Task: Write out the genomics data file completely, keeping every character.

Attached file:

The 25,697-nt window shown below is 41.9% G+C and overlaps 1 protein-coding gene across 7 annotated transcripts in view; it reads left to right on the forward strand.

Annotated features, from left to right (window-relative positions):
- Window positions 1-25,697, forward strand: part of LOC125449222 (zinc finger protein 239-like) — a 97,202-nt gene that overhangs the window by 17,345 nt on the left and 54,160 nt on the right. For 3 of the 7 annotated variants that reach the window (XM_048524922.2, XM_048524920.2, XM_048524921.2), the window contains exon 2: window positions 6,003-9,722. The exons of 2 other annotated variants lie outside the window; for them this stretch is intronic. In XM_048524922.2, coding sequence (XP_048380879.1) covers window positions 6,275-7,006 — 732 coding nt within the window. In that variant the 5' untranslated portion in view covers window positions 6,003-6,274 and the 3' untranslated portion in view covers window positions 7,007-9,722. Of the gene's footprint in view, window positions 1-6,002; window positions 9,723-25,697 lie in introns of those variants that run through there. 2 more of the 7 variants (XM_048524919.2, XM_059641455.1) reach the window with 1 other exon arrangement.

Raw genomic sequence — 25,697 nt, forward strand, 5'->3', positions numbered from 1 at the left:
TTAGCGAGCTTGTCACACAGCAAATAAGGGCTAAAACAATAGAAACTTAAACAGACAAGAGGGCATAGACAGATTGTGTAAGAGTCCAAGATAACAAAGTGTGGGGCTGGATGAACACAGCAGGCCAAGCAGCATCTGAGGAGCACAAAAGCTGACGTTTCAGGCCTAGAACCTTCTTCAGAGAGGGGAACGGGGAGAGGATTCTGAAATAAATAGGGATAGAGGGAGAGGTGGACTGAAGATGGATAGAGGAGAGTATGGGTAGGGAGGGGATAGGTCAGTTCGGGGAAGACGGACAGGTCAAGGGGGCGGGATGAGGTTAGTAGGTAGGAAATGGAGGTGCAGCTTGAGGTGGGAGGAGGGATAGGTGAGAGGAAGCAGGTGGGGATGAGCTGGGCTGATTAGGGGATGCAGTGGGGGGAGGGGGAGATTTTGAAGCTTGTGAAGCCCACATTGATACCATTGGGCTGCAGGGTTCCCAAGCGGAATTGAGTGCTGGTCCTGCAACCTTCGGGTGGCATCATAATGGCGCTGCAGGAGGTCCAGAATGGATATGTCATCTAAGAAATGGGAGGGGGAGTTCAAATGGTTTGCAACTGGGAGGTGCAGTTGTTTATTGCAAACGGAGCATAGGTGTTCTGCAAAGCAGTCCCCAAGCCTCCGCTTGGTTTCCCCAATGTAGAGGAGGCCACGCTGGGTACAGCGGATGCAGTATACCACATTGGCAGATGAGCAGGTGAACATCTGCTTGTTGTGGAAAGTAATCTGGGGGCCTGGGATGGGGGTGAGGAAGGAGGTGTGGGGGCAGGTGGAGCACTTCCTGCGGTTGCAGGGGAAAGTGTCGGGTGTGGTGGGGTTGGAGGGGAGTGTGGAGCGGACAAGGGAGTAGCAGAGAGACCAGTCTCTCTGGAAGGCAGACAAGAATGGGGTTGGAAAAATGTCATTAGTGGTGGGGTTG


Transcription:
The 25,697-nt window shown below is 41.9% G+C and overlaps 1 protein-coding gene across 7 annotated transcripts in view; it reads left to right on the forward strand.

Annotated features, from left to right (window-relative positions):
- Window positions 1-25,697, forward strand: part of LOC125449222 (zinc finger protein 239-like) — a 97,202-nt gene that overhangs the window by 17,345 nt on the left and 54,160 nt on the right. For 3 of the 7 annotated variants that reach the window (XM_048524922.2, XM_048524920.2, XM_048524921.2), the window contains exon 2: window positions 6,003-9,722. The exons of 2 other annotated variants lie outside the window; for them this stretch is intronic. In XM_048524922.2, coding sequence (XP_048380879.1) covers window positions 6,275-7,006 — 732 coding nt within the window. In that variant the 5' untranslated portion in view covers window positions 6,003-6,274 and the 3' untranslated portion in view covers window positions 7,007-9,722. Of the gene's footprint in view, window positions 1-6,002; window positions 9,723-25,697 lie in introns of those variants that run through there. 2 more of the 7 variants (XM_048524919.2, XM_059641455.1) reach the window with 1 other exon arrangement.

Raw genomic sequence — 25,697 nt, forward strand, 5'->3', positions numbered from 1 at the left:
TTAGCGAGCTTGTCACACAGCAAATAAGGGCTAAAACAATAGAAACTTAAACAGACAAGAGGGCATAGACAGATTGTGTAAGAGTCCAAGATAACAAAGTGTGGGGCTGGATGAACACAGCAGGCCAAGCAGCATCTGAGGAGCACAAAAGCTGACGTTTCAGGCCTAGAACCTTCTTCAGAGAGGGGAACGGGGAGAGGATTCTGAAATAAATAGGGATAGAGGGAGAGGTGGACTGAAGATGGATAGAGGAGAGTATGGGTAGGGAGGGGATAGGTCAGTTCGGGGAAGACGGACAGGTCAAGGGGGCGGGATGAGGTTAGTAGGTAGGAAATGGAGGTGCAGCTTGAGGTGGGAGGAGGGATAGGTGAGAGGAAGCAGGTGGGGATGAGCTGGGCTGATTAGGGGATGCAGTGGGGGGAGGGGGAGATTTTGAAGCTTGTGAAGCCCACATTGATACCATTGGGCTGCAGGGTTCCCAAGCGGAATTGAGTGCTGGTCCTGCAACCTTCGGGTGGCATCATAATGGCGCTGCAGGAGGTCCAGAATGGATATGTCATCTAAGAAATGGGAGGGGGAGTTCAAATGGTTTGCAACTGGGAGGTGCAGTTGTTTATTGCAAACGGAGCATAGGTGTTCTGCAAAGCAGTCCCCAAGCCTCCGCTTGGTTTCCCCAATGTAGAGGAGGCCACGCTGGGTACAGCGGATGCAGTATACCACATTGGCAGATGAGCAGGTGAACATCTGCTTGTTGTGGAAAGTAATCTGGGGGCCTGGGATGGGGGTGAGGAAGGAGGTGTGGGGGCAGGTGGAGCACTTCCTGCGGTTGCAGGGGAAAGTGTCGGGTGTGGTGGGGTTGGAGGGGAGTGTGGAGCGGACAAGGGAGTAGCAGAGAGACCAGTCTCTCTGGAAGGCAGACAAGAATGGGGTTGGAAAAATGTCATTAGTGGTGGGGTTG